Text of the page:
Buena Vista County, IA
Just Us Girls Club
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A group of fifteen little girls rendered a service of splendid spirit. These little maids, banded together as the J. U. G. (Just Us Girls) Club, seeking an opportunity to do something useful, approached Mrs. Arthur Edson to direct their efforts when they learned that she was the lady who had charge of the making of layettes for Belgian babies. She first assigned them to the duty of hemming napkins, which they did so well that they were soon given the making of bootees, crocheting, the making of layette bags, running the tape in jackets and hoods, rolling binders, and many other little things. They also assembled the material and made fourteen crib quilts. In April the Des Moines Capital asked for donations of jelly for the hospital at Camp Dodge, and the club sent a box of twenty glasses. This exhibition of willingness to do for the soldiers brought a request from a Des Moines lady for knitted afghans for invalids at Fort Des Moines. Thereupon the girls knitted two for Camp Dodge, two for the base hospital at Fort Des Moines, and were asked for others, to be used by convalescents who go about in wheeled chairs.
The little girls have many friends who have helped them in every way possible, so have had much material; but it has been necessary to buy considerable yarn and other materials. In order to meet this expense the girls pieced and sold one comfort top for $3, one woolen comfort for $6.50, another for $5, and two silk quilts which sold for good figures.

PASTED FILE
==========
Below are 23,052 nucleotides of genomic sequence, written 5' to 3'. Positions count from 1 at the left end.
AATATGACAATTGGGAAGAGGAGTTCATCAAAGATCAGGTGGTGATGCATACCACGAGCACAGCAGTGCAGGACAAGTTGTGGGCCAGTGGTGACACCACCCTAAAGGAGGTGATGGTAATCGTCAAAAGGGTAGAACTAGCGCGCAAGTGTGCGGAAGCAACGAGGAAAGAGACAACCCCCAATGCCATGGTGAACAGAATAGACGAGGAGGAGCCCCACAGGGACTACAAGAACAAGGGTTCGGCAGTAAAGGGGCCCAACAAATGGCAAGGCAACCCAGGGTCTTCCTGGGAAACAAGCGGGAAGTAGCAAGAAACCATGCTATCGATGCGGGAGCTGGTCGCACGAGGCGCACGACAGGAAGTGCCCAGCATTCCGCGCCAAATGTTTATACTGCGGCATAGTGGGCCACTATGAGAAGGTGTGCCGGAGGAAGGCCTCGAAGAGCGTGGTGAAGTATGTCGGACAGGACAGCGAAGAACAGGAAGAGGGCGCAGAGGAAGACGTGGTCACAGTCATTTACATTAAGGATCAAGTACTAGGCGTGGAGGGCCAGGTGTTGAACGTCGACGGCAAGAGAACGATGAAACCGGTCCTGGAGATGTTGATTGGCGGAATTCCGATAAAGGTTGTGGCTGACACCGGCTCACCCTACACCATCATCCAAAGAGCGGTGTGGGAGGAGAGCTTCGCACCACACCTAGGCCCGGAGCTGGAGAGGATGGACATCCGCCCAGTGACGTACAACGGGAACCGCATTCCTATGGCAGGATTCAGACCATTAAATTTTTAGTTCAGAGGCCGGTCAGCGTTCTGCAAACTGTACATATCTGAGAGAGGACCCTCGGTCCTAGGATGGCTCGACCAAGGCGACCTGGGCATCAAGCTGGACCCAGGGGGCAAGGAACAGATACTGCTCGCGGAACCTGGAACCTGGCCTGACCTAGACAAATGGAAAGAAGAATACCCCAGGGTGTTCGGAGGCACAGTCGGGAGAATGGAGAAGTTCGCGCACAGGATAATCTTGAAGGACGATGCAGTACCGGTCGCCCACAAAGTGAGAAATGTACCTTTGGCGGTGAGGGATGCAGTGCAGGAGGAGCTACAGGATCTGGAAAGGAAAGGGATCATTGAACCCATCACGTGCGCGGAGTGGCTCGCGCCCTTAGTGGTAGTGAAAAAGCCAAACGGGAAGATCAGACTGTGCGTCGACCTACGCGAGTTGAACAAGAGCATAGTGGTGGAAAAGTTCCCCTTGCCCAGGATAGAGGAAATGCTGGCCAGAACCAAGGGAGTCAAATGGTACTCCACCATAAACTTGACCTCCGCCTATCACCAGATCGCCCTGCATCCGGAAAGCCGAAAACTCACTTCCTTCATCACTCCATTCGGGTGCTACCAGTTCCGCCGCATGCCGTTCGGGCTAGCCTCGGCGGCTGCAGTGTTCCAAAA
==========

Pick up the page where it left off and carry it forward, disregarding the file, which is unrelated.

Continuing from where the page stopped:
They also sold "Conservation cake" recipes which netted about $20, pop corn for $2, and made and sold kitchen holders for $7.50, all of which was [sic] placed in and disbursed through the bank. With the returns of this fund they filled sixteen Christmas boxes for the returned wounded soldiers at the base hospital at Fort Des Moines, and bought linings and cotton for comforts and yarn for afghans. Even after this was accomplished money was left over which was spent for providing comforts for boys in hospitals. At the time of the "flu" epidemic the club collected rags and cut them into squares for the local Red Cross hospital. The girls hemmed twenty-five handkerchiefs for the Red Cross and collected forty used phonograph records for base hospitals.
Club membership is limited to fifteen girls, all of ages between nine and twelve years, and they met every Thursday afternoon after school. They continued their work of providing comforts for wounded men long after the signing of the armistice.
"Thank you" letters for Christmas boxes came from men between nineteen and twenty years of age, who had lost either arms or legs, with the exception of one, who was suffering with an affliction of the spine.
Two members of the club, Margaret Van Wagenen and Virginia Mack, were ill with the influenza when the picture was taken. Soon after the photograph was made Eileen Connor resigned to become a member of a club of older girls, and her membership in the J. U. G. Club was taken by Mary Putnam.
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